As posted in the Wedgewood View on October 9, 2016.
Are You Ready for Cold and Flu Season?
The excitement of the start of the school year, football season and fall activities can be quickly dampened by a cold or flu. Every parent dreads their child getting sick; it means missing work and school and, more drastically, requiring a visit to the doctor. Worst of all, it may mean that your whole family winds up getting sick. Luckily, I have some prevention tips to help keep you and your children healthy this cold and flu season.
Cold vs. Flu
First, a little refresher. Colds and flu are caused by viruses, not bacteria. There are hundreds of different viruses that cause colds; flu is caused by the influenza virus. Antibiotics won’t work to treat colds or flu because antibiotics kill bacteria, not viruses.
Viruses are easily spread between people who spend significant time in close contact such as those in schools, daycares and offices. They’re typically spread by contact with an infected surface such as a doorknob or drinking fountain handle or person-to-person by direct contact. Most viruses are not airborne.
It is sometimes difficult to tell the difference between a cold and the flu. Both can cause a range of symptoms, including fever, runny nose, sore throat, cough and fatigue. In general, however, flu tends to hit harder, have higher fever and include body aches and nausea.
While this all may sound like bad news, you can do a lot of things to help prevent you and your family from catching a cold or flu this season.
• Hand washing: Although you’ve heard it many times before, it bears repeating: good handwashing is the number one way to protect yourself from getting sick. Scrub for at least 20 seconds to stop those nasty germs from spreading.
• Flu vaccine: The flu vaccine adds a layer of protection. Everyone over the age of 6 months should get a flu shot. While it won’t keep you from getting a common cold, it will help protect you from the flu. What’s new this year is that nasal sprays are not recommended because they have been determined to not be effective enough to fight this year’s flu strain.
• Avoid people who are sick: This helps to prevent the spread of germs. If your child is sick, they should stay home from school. Encourage them to cough or sneeze into a tissue or into the crook of their elbow instead of their bare hands.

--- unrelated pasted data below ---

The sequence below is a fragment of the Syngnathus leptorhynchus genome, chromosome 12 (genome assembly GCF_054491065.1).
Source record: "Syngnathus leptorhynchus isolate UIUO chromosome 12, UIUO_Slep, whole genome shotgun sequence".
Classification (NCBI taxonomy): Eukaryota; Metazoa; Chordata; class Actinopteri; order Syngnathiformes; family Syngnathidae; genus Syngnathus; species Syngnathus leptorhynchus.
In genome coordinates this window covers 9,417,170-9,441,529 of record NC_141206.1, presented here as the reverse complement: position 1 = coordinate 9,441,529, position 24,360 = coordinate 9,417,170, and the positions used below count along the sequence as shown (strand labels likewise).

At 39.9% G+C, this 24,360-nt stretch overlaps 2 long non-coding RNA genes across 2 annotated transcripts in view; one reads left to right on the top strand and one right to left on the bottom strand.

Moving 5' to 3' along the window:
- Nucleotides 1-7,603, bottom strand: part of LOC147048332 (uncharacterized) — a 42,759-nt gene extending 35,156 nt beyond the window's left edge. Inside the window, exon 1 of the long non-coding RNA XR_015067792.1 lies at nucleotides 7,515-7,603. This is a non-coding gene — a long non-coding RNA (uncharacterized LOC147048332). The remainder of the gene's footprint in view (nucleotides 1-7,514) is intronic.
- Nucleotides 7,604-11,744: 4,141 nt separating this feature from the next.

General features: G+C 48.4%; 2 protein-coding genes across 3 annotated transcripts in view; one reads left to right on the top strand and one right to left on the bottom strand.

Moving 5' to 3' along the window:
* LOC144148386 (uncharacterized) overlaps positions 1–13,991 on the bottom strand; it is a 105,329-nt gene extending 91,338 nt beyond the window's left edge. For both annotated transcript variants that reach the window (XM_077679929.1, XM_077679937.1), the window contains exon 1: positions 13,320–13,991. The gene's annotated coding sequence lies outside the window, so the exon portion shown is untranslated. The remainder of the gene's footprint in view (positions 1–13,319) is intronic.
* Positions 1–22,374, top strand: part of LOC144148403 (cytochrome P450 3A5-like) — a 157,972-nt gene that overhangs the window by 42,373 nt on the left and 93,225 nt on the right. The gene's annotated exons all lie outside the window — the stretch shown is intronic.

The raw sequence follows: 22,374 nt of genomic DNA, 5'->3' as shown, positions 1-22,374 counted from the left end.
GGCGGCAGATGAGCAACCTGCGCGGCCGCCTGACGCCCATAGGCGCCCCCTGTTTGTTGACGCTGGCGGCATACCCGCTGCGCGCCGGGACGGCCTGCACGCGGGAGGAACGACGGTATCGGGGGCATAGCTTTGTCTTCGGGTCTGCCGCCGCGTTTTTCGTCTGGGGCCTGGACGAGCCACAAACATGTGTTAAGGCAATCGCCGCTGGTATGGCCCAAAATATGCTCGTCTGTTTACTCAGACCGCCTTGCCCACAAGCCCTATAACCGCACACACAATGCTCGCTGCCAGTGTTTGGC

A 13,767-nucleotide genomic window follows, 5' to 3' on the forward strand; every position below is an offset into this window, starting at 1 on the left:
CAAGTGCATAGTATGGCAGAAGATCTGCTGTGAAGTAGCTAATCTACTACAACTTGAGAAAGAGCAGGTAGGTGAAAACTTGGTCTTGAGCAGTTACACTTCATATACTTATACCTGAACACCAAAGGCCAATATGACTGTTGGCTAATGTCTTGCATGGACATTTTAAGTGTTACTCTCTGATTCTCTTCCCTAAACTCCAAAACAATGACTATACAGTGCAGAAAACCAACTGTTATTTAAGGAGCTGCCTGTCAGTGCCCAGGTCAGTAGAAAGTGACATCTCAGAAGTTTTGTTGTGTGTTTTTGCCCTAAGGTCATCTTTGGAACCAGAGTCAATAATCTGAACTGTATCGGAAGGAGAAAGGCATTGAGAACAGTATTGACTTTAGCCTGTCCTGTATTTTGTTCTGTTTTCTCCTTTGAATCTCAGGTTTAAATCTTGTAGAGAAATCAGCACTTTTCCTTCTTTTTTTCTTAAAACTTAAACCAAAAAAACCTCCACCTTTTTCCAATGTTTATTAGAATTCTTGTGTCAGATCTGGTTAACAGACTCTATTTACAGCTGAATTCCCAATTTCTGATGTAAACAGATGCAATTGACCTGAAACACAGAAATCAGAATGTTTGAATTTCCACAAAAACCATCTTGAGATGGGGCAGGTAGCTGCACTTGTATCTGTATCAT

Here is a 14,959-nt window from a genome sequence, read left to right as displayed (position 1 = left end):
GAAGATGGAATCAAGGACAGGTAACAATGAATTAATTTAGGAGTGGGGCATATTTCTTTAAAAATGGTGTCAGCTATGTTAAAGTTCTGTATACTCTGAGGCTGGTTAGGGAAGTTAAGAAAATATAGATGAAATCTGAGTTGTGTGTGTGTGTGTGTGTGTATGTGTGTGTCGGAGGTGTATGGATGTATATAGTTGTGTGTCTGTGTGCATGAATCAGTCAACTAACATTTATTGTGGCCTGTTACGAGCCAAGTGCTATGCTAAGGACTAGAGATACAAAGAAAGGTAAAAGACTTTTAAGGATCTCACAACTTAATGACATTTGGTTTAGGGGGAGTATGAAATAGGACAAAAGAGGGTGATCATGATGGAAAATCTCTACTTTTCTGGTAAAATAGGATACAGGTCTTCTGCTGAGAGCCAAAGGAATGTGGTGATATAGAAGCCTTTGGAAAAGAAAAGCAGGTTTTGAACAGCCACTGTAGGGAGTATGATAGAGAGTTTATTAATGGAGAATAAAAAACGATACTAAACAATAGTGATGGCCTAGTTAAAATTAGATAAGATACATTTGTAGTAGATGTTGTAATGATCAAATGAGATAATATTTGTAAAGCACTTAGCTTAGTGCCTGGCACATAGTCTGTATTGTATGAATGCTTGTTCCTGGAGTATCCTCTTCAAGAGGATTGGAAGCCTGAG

• Sleep: Your body needs good sleep for a healthy immune system. Toddlers/preschoolers should get 11-13 hours a night, young school-age kids need 10-12 hours, “tweens” 9-10 hours and teens 8-9 hours. And don’t neglect yourself! Try to clock in 7-8 hours every night.
• Eat well: One of the easiest ways to keep you and your children healthy is to maintain a well-balanced diet of healthy protein, some carbs, limited fat and sugar, and plenty of fruits and vegetables. A proper diet will help rebuild cells and give you energy and essential vitamins needed for a strong immune system.
Treating a Cold or Flu
So, you’ve followed this to a T—and someone still gets sick. At this point, all you can do is help manage symptoms and support the immune system in doing its job. Despite our best efforts, we’ll all catch a virus at some point, kids more often than adults: they average a whopping 6-8 colds a year.
Aches and fevers in older infants and children can be treated at home with acetaminophen (Tylenol) or ibuprofen (Motrin, Advil). Be sure to check the label for the proper dosing. If a fever is greater than 100 degrees and lasts longer than a few days or if other symptoms are severe, you should make an appointment to see your child’s doctor.
Keep your child home from school until the fever has subsided. A mild cough and/or sniffles may persist for several days, but it is okay to go back to school as long as they’re generally feeling better.
To recap, ensure you and your family wash their hands, get their flu shot, avoid others who are sick, eat well and get plenty of rest. If you follow these simple tips, you can prevent or minimize family members from getting sick this cold and flu season.